But a rival proposal, supported by Sens. Kyrsten Sinema, D-Ariz., And Rob Portman, R-Ohio, released a bipartisan plan that relies less on taxes and more on the kind of public-private partnerships that would benefit companies like Cintra. The Biden administration explicitly read senators’ demands lists “Public-private partnerships, private activity bonds, direct payment bonds and asset recycling for infrastructure investments” as key to funding the alternative proposal.
Recently released lobbying information shows that other toll highway operators and investors are trying to influence congressional negotiators. Transurban, a controversial toll operator who charged as much as $ 30 for pricing congestion on its routes in the Washington, DC area, is pressure On the bill. The Global Infrastructure Investor Association, which represents the interests involved in the privatization of water and transport, is also to attempt to influence legislators.
In an opinion column announcing the effort, Cornett and Nutter wrote for The Hill that public-private partnerships are simply a cost-effective way to bring those with the most expertise into the process of rebuilding infrastructure. aging of America.
“The agreements are designed to incent private operators to foot the bill for repairing and maintaining existing infrastructure, as well as building new projects, leveraging expertise that government officials simply do not have.” , wrote the mayors.
The couple also suggested that such arrangements are best for the public and come with little risk or cost. “The state and the taxpayers are fully protected, and the road always remains the property of the state,” the two wrote. “Funding these vital projects is no small feat and should not depend solely on tax increases and new borrowing. “
The recent toll, however, is less than the rhetoric. In an infamous public-private deal, Chicago leased the city’s parking meters to a group of investors, who quickly hiked the fees by 800%. The lease agreement also required the city to pay investors whenever a parade or street fair restricted parking. The agreement will last until 2083.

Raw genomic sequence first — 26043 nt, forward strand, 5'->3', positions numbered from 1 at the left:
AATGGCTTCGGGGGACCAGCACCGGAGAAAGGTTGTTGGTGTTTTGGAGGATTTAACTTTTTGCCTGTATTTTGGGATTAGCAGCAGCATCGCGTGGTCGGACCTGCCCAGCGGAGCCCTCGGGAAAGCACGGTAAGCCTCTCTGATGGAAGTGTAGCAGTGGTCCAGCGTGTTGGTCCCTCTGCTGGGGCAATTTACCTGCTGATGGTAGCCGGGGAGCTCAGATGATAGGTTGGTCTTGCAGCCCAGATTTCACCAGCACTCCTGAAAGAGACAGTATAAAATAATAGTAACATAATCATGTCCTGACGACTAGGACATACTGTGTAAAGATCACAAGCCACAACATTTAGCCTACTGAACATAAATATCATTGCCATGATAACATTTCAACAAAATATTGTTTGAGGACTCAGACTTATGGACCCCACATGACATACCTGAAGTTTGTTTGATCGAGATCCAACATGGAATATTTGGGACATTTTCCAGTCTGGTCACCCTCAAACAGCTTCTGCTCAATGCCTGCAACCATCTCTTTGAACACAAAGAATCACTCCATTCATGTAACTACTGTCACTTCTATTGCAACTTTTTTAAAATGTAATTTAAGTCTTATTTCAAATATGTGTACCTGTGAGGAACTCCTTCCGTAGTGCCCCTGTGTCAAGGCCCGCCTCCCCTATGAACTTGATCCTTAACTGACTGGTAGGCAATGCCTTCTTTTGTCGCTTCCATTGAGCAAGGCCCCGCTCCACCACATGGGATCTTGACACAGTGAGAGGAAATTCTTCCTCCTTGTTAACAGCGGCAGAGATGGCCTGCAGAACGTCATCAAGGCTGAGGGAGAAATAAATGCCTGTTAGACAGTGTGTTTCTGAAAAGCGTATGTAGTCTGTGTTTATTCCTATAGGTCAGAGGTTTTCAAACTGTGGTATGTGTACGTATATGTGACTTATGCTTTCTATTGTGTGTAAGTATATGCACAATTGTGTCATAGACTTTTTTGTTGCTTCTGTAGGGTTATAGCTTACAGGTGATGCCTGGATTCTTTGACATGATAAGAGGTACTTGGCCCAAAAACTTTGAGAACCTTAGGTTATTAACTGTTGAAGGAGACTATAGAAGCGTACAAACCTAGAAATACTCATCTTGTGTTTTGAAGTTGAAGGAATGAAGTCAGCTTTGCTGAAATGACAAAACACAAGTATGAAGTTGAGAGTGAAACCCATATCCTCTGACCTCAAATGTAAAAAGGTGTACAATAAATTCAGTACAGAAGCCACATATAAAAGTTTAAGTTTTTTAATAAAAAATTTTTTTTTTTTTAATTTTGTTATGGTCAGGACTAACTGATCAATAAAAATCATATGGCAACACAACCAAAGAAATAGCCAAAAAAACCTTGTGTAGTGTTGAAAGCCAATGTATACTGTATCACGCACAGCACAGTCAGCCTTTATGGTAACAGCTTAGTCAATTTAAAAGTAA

In an infamous public-private deal, Chicago leased the city’s parking meters to a group of investors, who quickly hiked the fees by 800%.
In 2012, private investors bought a lease on water services in Bayonne, New Jersey, and Middletown, Pennsylvania. New operators quickly started increasing water utility bills every year, and by 2019 water prices had risen by more than 50%.
Even the success stories featured on the Let’s Build Infrastructure website are loaded. The organization touts the work of the San Antonio Water System, a water utility, which has reached an agreement with a private operator to expand the capacity of the pipeline to serve residents of the city. Residents are already facing nearly 10 percent increase in water bills to help pay for the project.
Nutter, the co-chair of the new group, has his own ties to the interests of infrastructure privatization. He is an advisor to the law and lobbying firm Dentons, which maintains a practice on public-private transport partnerships. The former mayor of Philadelphia also recently served as a paid director on the board of directors of Conduent, a toll road operator who has in the face of scandals through the country for motorists overcharging.
In the press release announcing the group, Nutter is boasted as an expert and advocate for American infrastructure, although his recent work for a toll road operator is omitted from his Biography.